Re: Starlink stream over New England (17 June 4:15 EDT)

From: Brad Young via Seesat-l <>
Date: Thu, 18 Jun 2020 03:26:51 +0000 (UTC)
I also appreciate your post, because it is a very eloquent description of what I saw again this morning. I was surprised to see the new train was still bright, even though it was now passing in the North. All of them were visible naked eye, even with some high cirrus. All were about magnitude 2 coming out of shadow, and yes the leader was quite far ahead of the others. I even tried to time each one's passage between two stars, which was nearly impossible of course. I won't include that in my report but if anybody wants a scan of those timings I could send it to them I don't know why you would want it :0)
I saw a strange bright flash along their path before even the leader, but I will check to make sure there wasn't anything else there and included in my report for this morning later. I wonder if anyone has any ideas where the other payloads would be located?
Out during deep sky tonight will try to catch up on reports tomorrow.

Sent from Yahoo Mail on Android 
  On Wed, Jun 17, 2020 at 1:23 PM, Richard Cole via Seesat-l<> wrote:   Frank,

That's interesting. There have been several reports of good displays 
from the L1.8 train across the US this week. SpaceX have kept this train 
in a standard Sun facing mode for a few days, while on the previous 
launch at the start of June all the Starlinks were put in a dark mode 
within 36h of launch. Also, because the spacecraft velocity vector was 
very close to the Sun azimuth on passes over the US, the Sun facing mode 
meant the solar panels were facing close to nadir (in your case pointing 
azimuth 320, elevation -60, so pretty well face on to you) so you saw 
the full size of the array, hence the brightness.


Richard Cole

On 17/06/2020 17:23, Frank E Reed via Seesat-l wrote:
> My first posts to seesat-l date back about twenty years. I haven't posted
> in a few years, but this morning's Starlink stream was inspirational.
> Last night's skies over southern New England were clear, and I had some
> nice opportunities for a few interesting observations from 1:00 onward.
> I was using heavens-above for predictions, and I noticed a good
> opportunity to see the latest launch stream pass over at 4:15 EDT
> (17 June 0815 UT) if I could stay awake.
> Morning twilight was underway (nautical twilight, Sun altitude near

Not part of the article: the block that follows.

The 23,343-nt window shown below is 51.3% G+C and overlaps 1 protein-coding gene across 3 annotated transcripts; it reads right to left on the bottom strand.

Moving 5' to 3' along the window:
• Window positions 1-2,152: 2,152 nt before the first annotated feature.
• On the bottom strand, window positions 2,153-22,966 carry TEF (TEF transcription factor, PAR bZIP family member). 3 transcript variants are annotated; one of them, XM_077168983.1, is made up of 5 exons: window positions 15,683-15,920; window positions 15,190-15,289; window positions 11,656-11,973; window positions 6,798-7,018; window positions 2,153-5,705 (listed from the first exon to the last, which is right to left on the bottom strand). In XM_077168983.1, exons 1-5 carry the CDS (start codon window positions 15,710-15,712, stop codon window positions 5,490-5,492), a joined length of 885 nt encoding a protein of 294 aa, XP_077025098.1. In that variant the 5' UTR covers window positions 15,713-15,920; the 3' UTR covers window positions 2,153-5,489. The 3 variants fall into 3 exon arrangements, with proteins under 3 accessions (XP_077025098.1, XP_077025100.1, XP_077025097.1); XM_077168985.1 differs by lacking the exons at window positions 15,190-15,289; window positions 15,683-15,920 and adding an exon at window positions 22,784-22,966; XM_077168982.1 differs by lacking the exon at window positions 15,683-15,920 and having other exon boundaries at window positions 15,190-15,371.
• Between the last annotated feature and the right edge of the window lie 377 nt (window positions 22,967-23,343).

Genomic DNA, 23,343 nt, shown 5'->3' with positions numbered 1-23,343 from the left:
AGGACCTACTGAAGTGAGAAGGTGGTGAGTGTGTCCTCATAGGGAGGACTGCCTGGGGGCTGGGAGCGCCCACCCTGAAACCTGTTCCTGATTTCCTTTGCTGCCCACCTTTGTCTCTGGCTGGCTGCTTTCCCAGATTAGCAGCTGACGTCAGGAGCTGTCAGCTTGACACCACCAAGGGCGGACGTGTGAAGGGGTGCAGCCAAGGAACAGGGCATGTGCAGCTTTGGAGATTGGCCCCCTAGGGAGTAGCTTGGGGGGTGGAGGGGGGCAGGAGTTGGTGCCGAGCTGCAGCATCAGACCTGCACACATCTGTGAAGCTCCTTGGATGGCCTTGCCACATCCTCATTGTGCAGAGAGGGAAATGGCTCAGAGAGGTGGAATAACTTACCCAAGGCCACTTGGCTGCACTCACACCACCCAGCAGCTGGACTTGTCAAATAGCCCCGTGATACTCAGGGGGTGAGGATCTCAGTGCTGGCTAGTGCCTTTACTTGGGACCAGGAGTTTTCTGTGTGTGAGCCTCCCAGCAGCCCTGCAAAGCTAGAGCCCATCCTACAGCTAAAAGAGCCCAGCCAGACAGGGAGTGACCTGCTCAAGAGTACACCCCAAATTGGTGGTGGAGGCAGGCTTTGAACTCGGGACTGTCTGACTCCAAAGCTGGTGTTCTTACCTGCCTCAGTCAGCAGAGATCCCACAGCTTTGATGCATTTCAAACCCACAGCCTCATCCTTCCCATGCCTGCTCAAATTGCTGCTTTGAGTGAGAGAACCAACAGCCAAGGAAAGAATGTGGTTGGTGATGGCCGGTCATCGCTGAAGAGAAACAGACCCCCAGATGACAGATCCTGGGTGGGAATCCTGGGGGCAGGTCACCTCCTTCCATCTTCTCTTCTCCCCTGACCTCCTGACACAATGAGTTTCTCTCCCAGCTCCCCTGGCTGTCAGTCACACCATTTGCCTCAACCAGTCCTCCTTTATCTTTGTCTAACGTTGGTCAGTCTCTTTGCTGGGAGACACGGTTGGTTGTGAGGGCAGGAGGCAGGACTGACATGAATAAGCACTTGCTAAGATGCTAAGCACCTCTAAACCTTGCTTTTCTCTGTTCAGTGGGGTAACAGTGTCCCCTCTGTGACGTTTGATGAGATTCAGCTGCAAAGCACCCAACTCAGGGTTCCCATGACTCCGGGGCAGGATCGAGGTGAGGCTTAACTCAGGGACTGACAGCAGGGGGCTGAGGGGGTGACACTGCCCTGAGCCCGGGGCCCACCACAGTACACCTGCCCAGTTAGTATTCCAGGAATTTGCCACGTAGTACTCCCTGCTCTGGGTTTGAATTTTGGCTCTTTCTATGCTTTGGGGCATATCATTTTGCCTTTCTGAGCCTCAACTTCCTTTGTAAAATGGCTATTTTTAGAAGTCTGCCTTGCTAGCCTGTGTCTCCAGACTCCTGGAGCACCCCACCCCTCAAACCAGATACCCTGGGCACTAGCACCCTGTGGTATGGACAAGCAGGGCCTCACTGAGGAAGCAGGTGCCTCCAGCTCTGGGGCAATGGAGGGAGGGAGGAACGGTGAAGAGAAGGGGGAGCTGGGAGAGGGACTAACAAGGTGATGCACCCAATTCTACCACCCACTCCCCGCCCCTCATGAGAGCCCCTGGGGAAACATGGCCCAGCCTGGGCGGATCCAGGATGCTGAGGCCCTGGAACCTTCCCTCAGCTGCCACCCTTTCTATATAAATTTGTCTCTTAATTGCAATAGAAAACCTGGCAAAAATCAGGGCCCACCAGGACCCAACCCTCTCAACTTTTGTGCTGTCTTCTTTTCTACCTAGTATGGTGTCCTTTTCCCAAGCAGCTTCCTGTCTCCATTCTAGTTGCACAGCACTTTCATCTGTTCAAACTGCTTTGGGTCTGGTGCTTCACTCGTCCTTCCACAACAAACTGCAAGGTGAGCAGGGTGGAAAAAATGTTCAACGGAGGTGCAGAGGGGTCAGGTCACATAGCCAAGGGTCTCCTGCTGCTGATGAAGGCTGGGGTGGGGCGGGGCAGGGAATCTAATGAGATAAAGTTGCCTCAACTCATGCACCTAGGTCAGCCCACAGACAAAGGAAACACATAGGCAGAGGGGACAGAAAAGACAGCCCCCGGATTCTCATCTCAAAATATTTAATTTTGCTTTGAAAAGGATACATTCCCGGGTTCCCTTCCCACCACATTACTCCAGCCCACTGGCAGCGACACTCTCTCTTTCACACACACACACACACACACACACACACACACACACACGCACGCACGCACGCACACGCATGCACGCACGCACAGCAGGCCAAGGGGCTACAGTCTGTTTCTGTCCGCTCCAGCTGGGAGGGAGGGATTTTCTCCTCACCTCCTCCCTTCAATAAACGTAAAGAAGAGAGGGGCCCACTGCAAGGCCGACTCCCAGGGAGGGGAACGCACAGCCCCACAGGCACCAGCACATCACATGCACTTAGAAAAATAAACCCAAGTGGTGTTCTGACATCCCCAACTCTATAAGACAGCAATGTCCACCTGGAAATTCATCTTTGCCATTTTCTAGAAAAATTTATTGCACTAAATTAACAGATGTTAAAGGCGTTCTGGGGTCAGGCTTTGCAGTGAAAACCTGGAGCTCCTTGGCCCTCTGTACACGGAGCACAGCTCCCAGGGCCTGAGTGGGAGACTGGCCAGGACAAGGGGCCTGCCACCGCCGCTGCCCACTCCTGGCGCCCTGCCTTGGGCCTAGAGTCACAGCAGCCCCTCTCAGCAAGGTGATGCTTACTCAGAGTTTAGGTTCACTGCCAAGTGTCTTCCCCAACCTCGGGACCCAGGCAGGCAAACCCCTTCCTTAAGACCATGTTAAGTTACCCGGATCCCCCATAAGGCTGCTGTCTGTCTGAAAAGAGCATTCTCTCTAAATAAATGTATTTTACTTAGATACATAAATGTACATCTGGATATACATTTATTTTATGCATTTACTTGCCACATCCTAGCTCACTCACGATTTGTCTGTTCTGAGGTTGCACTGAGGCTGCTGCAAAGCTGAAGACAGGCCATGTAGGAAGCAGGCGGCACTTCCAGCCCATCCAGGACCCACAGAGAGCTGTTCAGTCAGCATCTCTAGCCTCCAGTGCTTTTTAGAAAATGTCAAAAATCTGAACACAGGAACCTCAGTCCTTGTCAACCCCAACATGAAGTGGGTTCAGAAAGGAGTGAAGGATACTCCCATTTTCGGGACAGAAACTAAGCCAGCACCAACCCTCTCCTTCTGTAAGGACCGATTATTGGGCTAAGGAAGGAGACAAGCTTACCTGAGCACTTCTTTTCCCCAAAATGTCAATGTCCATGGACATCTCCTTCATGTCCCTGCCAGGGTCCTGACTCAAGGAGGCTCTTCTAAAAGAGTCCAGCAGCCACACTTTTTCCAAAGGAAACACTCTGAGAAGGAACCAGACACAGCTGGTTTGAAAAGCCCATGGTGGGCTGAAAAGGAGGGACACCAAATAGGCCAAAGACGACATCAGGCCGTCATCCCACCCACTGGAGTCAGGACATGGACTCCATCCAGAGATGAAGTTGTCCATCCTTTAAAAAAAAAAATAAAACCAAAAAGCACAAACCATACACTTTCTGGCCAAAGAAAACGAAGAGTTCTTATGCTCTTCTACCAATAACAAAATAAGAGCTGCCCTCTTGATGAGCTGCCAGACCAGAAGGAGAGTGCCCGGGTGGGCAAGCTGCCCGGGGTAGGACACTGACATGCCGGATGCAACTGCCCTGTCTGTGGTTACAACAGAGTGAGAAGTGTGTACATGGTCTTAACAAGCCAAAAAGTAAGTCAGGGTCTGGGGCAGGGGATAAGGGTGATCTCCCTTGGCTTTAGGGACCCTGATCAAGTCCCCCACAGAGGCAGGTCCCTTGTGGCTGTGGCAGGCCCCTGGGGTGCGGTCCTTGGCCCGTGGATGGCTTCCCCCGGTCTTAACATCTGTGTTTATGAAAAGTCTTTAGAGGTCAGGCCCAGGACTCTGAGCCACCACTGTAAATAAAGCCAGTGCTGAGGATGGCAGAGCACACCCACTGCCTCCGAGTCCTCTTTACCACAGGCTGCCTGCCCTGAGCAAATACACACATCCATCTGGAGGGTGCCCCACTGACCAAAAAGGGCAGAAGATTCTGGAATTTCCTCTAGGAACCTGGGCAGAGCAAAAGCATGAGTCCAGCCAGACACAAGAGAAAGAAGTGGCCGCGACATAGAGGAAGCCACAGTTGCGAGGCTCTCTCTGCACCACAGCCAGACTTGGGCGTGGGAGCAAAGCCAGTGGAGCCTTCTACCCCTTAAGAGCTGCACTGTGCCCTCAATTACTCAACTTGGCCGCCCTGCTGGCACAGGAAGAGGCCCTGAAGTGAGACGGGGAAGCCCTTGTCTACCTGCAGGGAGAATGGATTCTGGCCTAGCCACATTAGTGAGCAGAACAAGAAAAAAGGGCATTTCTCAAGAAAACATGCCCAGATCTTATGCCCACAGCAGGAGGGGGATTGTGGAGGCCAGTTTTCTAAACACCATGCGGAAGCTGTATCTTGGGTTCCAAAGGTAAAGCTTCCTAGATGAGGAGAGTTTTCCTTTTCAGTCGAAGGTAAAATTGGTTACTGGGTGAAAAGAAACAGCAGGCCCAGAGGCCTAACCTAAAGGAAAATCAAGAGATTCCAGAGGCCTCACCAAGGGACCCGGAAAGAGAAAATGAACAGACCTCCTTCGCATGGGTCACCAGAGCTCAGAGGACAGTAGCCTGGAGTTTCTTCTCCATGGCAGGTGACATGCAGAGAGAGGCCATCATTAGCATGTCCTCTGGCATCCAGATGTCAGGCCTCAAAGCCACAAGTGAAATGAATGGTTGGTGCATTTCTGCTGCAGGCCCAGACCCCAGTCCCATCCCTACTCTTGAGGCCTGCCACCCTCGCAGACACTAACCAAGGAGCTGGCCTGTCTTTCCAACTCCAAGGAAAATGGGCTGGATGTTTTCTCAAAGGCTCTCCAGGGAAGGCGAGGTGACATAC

> -9 degrees), and limiting magnitude by then was about 3.0 toward
> the south. More or less on-schedule, one satellite appeared where
> expected, about halfway between Saturn and Altair heading toward
> the eastern horizon. There was only the one satellite for about
> thirty seconds, and I started to wonder if the stream had already
> dispersed.
> Then dozens and dozens of bright satellites began pouring out
> from behind a tree in the southwest! Maximum altitude was near 65 deg
> in the southeast. Nearly sixty satellites stretching across roughly
> 45 degrees in a somewhat random scatter pattern. All except one were
> around magnitude 1.0 for most of the pass. The outlier, either one
> of the SpaceX experiments or maybe just debris in the stream,
> was around magnitude 3.0. Really spectacular. I have seen Starlink
> streams within a few days after launch before, but this was by far
> the most impressive.
> The stream showed some evidence of three-dimensional structure.
> The satellites were scattered rather randomly with a few close pairs,
> and as they travelled across the sky, the relative angles in a couple of
> the close pairs increased. I didn't make any measurements or get any
> photos, but I would guess the angular separations changed from roughly
> 5 minutes of arc to 7 minutes of arc (that order of magnitude) as the
> satellites moved across 30 degrees of sky. I'm not sure I believe this
> was due to three-dim structure in the stream, but that was my
> strong impression.
> Frank Reed
> Clockwork Mapping /
> Conanicut Island USA
> Facebook Visual Satellites Obs group (minor activity):
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Received on Wed Jun 17 2020 - 22:27:59 UTC

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